This story appeared in the April 8, 1990 edition of The National Sports Daily. It is reprinted here with the author’s permission.
The day Pascual Perez has finally reached the New York Yankees spring training camp, a clubhouse man entrusted with Perez’s jewelry bag is unable to resist the temptation to put it on the scale on which the New York Yankees weigh themselves each morning. It registers five-and-a-half pounds. Since Perez himself appears to weight about 65 pounds total—naked, he looks like one of those old-style wooden hat racks you would have found in a private eye’s office in 1936—the idea of five pounds of paraphernalia draped upon his spindly shoulders seems remarkable.
“Five-and-a-half pounds,” says the clubhouse man. Standing only a few feet away, Dock Ellis registers only mild surprise. Dock Ellis is entranced by another excessive tableau: his own upper torso. He has stripped off a Ralph Lauren polo shirt to reveal his upper body, and is not flexing in front of a mirror, striking the kind of poses you find on the covers of magazines that sit next to the heavy metal fanzines in the 24-hour convenience stores. As he flexes, the scripted tattoo that reads “Manhattan Dock” on the top of his left bicep rides like flotsam on a gently rolling sea.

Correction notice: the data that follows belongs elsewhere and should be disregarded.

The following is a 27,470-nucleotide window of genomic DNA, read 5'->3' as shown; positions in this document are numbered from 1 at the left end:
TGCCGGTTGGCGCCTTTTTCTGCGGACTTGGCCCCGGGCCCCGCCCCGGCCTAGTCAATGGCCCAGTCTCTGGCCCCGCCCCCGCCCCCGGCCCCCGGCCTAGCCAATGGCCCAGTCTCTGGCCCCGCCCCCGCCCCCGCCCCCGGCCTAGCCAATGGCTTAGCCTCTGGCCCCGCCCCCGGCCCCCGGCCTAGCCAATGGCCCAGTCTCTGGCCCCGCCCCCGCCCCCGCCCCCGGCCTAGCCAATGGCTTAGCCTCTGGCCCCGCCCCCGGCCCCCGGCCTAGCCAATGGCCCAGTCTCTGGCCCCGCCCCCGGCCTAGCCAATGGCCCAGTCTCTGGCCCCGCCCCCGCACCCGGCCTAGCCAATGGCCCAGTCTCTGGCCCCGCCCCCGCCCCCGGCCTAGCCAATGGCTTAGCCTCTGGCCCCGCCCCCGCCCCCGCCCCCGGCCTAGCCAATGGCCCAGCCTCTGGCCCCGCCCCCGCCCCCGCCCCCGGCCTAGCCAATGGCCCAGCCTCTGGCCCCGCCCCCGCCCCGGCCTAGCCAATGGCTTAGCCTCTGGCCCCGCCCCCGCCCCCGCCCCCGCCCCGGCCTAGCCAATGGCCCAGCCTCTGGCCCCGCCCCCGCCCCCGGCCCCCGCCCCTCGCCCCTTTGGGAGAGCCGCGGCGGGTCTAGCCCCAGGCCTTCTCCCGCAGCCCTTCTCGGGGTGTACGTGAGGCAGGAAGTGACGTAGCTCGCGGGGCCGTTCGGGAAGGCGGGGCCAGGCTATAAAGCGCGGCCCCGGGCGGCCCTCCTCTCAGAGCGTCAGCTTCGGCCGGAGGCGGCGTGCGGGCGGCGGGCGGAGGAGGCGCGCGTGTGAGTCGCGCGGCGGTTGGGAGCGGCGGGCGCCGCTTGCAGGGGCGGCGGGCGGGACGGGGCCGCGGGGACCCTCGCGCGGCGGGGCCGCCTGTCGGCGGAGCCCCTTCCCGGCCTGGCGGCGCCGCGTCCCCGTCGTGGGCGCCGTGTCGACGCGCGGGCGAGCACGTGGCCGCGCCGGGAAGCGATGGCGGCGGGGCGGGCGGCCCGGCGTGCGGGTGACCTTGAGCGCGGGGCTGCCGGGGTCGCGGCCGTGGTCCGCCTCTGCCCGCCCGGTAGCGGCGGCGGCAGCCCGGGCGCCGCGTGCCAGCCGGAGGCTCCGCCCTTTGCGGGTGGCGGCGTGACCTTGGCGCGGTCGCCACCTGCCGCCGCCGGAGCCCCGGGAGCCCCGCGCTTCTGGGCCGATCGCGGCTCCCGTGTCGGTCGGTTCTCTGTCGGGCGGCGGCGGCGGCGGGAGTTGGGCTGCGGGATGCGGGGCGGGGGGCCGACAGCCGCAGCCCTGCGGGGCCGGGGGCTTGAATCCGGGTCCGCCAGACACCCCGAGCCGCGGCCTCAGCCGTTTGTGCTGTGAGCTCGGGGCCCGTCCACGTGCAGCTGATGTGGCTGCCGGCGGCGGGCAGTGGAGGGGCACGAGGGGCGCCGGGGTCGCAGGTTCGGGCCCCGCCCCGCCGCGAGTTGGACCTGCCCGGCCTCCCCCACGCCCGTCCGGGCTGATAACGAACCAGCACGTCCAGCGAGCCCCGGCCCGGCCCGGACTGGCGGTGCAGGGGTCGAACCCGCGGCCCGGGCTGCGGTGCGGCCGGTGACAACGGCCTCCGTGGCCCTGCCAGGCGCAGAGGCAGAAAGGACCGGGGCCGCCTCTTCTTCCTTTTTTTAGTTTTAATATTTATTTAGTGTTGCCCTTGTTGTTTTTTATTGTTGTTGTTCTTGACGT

With the scowl and the grunts, and the earring, and the shaved head, and the ripples of cartilage and muscle and whatever else it is that’s stuffed beneath his skin trying to get out, Dock Ellis looks like a cross between Charles Barkley and Mr. Clean on a bad day.
Dock Ellis’s first words, uttered at this point, contain an obscenity this paper’s style book does not allow. Roughly, his words are, “I’m a bad mother.” He draws out the “bad” into six or seven syllables and will use “mother” in one form or another in nearly every sentence. And if the profanity and the posing are largely an act, it’s still hard to ignore that once, as a pitcher for the Pittsburgh Pirates, he tried to hit every batter in the Cincinnati Reds’ lineup, and, years earlier, had climbed into the stands with a bat in pursuit of a man who’d been hurling racial slurs. Anger seeps out of Dock Ellis’ pores so thick it fills the air like ozone after an electrical storm. It seems to be a good anger, a healthy kind of hate, but that doesn’t make it any less stunning.